Cynthia Rutledge - Contemporary Designs of Timeless Elegance
It's About Time!
©2010 by Cynthia Rutledge

It's About Time ©2010 by Cynthia RutledgeObtaining the correct time, today, is as easy as looking at your iPhone or your wristwatch. We are a society possessed by time! I often wonder at the fact that time is everywhere but we seem to have so little of it. Our ancestors dealt with time differently than we do today. Tasks were done within the amount of time they needed. Artisans worked until the piece was complete, time not an issue. People gathered for Church, meetings and appointments, work, meals and visiting using the sun, and later tall clocks, to approximate the time.

View the full necklace.

It wasn’t until the 16th century that small clocks, known as watches, could be carried around on your person. These watches were quite large, worn on chains around the neck or on a girdle (a form of chain belt) around the waist. Watches became a status symbol of wealth and authority, being a prized possession of their owners. The earliest watches were poor timekeepers, however, by the 17th century great changes were made in their movements, further improving performance. Known as Verge Fusee’s, these watches could now be made much smaller, hence the name “pocket watch”. By the 18th century, pocket watches were much more accurate and were becoming readily available to the middle class. Artisans and watchmakers worked together to make accurate, key wound, pocket watches enhanced with beautiful dials, gold and silver cases, enameled images and gemstone work, making pocket watches small works of art.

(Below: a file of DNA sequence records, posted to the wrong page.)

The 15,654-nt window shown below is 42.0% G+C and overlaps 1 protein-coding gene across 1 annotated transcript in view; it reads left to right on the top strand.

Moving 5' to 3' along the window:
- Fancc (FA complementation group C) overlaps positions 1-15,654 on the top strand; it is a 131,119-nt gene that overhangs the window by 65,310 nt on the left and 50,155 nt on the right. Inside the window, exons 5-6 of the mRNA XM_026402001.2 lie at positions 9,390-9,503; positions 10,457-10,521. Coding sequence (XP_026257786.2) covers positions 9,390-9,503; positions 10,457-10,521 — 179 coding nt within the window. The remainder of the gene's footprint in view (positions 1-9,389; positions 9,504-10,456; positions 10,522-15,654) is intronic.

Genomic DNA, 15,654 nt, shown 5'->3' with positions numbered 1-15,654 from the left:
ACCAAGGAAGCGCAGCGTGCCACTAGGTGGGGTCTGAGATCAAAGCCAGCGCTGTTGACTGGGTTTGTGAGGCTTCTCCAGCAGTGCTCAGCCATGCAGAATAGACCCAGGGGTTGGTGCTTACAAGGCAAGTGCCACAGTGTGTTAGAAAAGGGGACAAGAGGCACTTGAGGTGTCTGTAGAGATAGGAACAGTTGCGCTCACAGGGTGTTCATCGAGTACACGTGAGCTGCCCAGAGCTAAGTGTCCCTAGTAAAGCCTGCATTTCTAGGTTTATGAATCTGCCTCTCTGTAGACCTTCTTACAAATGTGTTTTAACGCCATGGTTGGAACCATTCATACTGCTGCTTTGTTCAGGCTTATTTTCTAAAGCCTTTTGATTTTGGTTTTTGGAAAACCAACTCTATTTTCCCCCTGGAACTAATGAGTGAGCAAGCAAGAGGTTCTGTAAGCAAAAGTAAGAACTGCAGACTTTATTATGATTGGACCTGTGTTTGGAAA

It's About Time ©2010 by Cynthia Rutledge“It’s About Time!” is my tribute to the pocket watch. This “sautoir style” necklace ends with a “stylized” pocket watch. The necklace portion of the design consists of strips of Peyote stitch, some solid and some with “windows” that link to gem encrusted pivot point embellishments, adding flexibility.

The pocket watch is made using a metal frame that has a resin-coated image of an original 18th century watch dial on one side. The frame is encased in seed beads then embellished with crystals. My variation of the watch stem and bow is a bail that is embellished with a set CZ.

A Peyote stitch key hangs at the ready waiting to wind our pocket watch. The key is 18th century in style with a floweret encrusted end set.

Skill level: Intermediate to advanced.

This is a 2-day workshop.

On to Token of Love Bracelet Workshop...

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